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Farny to perform in recital at Nazareth
Tuesday, January 13, 2015

Farny to perform in recital at Nazareth

Dr. Natasha Farny

School of Music faculty member Dr. Natasha Farny will perform at the Nazareth College's Department of Music’s “The Best of East and West” program as part of its Faculty Recital Series on Sunday, Jan. 18, at 3 p.m., in the Gerald G. Wilmot Recital Hall.

The concert will feature Nazareth College Department of Music faculty Mimi Hwang on cello, who will be joined by violinists Patricia Sunwoo and David Brickman, violist Melissa Matson, cellist Dr. Farny, and pianist Elinor Freer in performing “Sound of the Five” by Chen Yi, as well as works by Debussy, Arensky, and Zhou Long.

The performance is free and open to the public.

The “The Best of East and West” program will also include “Wild Grass” by Zhou Long; “Four Pieces” by Russian composer Anton Arensky; and the Cello Sonata by French composer Claude Debussy.

“Sound of the Five” was commissioned by the Eastman School of Music for the Ying Quartet and Hwang. It was premiered in Kilbourn Hall in November 1998. The piece includes four movements — “Lusheng Ensemble,” “Echoes of the Set Bells,” “Romance of Hsiao and Ch’in,” and “Flower Drums in Dance” — which were written for Western instruments to reproduce the sound of traditional Chinese instruments.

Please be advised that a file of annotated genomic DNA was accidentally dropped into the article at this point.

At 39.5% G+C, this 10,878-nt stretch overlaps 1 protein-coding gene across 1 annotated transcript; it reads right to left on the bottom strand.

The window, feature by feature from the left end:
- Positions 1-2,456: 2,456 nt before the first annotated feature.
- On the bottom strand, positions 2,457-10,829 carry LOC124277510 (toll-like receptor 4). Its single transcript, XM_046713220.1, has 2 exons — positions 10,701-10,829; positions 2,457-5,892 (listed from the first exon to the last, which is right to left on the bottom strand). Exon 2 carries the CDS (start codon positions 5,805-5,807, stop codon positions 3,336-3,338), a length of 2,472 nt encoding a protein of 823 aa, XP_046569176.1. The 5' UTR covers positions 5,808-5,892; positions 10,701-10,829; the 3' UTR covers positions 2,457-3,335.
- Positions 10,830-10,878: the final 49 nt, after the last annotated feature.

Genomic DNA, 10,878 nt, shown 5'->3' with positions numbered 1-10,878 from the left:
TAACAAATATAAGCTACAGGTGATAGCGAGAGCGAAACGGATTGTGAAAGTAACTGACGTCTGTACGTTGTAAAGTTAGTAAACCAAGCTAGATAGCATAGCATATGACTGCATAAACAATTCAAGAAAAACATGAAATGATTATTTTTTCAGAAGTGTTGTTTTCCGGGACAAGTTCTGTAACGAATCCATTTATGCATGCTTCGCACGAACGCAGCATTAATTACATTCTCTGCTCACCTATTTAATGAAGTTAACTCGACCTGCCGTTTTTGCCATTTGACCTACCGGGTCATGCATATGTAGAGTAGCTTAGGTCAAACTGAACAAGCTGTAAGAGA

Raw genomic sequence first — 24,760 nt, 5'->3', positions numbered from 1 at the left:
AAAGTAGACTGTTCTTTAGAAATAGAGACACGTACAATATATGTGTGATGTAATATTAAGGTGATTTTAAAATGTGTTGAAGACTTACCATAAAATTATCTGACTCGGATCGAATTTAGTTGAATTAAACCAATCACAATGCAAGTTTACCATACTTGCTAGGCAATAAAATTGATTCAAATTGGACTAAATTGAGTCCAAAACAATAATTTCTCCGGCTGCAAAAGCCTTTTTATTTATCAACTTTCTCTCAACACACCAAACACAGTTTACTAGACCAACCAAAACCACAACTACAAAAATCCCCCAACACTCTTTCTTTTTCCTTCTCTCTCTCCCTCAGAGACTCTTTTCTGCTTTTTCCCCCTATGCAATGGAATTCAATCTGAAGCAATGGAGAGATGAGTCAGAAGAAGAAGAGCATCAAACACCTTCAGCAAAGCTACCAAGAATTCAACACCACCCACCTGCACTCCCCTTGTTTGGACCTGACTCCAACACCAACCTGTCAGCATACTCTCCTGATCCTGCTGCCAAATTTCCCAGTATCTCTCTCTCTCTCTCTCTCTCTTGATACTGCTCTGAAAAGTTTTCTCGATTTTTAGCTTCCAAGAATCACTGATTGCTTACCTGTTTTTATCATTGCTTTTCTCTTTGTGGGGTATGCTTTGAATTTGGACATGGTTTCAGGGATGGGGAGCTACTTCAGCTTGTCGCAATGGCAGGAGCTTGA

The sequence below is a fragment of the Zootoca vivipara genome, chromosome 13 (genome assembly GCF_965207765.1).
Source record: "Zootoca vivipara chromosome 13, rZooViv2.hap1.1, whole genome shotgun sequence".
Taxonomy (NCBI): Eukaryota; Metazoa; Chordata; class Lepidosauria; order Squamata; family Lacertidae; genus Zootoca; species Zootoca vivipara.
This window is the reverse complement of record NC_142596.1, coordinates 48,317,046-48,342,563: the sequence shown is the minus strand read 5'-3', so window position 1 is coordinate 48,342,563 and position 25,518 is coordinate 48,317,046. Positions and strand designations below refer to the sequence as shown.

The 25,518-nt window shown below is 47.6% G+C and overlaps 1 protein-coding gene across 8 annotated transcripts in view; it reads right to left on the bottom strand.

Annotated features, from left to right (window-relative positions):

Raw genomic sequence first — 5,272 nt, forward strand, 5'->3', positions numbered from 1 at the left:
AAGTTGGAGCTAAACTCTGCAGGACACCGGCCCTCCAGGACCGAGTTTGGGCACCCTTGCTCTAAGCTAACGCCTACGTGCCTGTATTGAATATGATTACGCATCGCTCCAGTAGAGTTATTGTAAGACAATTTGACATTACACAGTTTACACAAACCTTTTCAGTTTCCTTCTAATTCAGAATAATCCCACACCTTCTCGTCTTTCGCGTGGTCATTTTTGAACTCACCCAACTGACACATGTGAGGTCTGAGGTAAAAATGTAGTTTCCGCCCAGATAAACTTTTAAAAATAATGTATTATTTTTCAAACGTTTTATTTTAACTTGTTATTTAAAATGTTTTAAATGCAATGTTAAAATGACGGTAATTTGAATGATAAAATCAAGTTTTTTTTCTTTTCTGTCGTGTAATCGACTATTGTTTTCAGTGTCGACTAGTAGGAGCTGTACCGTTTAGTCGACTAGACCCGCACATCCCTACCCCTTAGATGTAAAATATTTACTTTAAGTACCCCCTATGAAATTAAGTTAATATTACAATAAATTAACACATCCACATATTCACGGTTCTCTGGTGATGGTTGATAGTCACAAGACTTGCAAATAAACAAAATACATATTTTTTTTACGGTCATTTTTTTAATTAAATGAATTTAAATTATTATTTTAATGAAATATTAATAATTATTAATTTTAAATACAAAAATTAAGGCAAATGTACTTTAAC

“While it’s always exciting to have a piece written for you, I haven’t played this in a while and wanted to share it with the Nazareth and Rochester communities,” Hwang offered. “I decided to design a program around it, hence the East/West theme. The challenges lie in creating the sounds of the Chinese instruments, something I don’t do very often. Although I am of Chinese descent, I was born and raised in Los Angeles and did not grow up hearing these instruments. I'm learning how to imitate them as any Westerner would.”

The West-themed works on the program are by Russian composers Anton Arensky and Claude Debussy. Hwang described Arensky's “Four Pieces” as “gems; romantic in style and lyrical (Arensky's greatest musical influence was Tchaikovsky).” The final piece, Debussy’s Cello Sonata, was one of the composer’s later works and is a staple in the cello repertoire.

“Both Arensky's and Debussy’s works suggest influences from both the Near and Far East, with the use of modes and pentatonic scales,” Hwang said of her decision to include these works.

Pianist and frequent collaborator, Ms. Freer will join Hwang on the Arensky and the Debussy.

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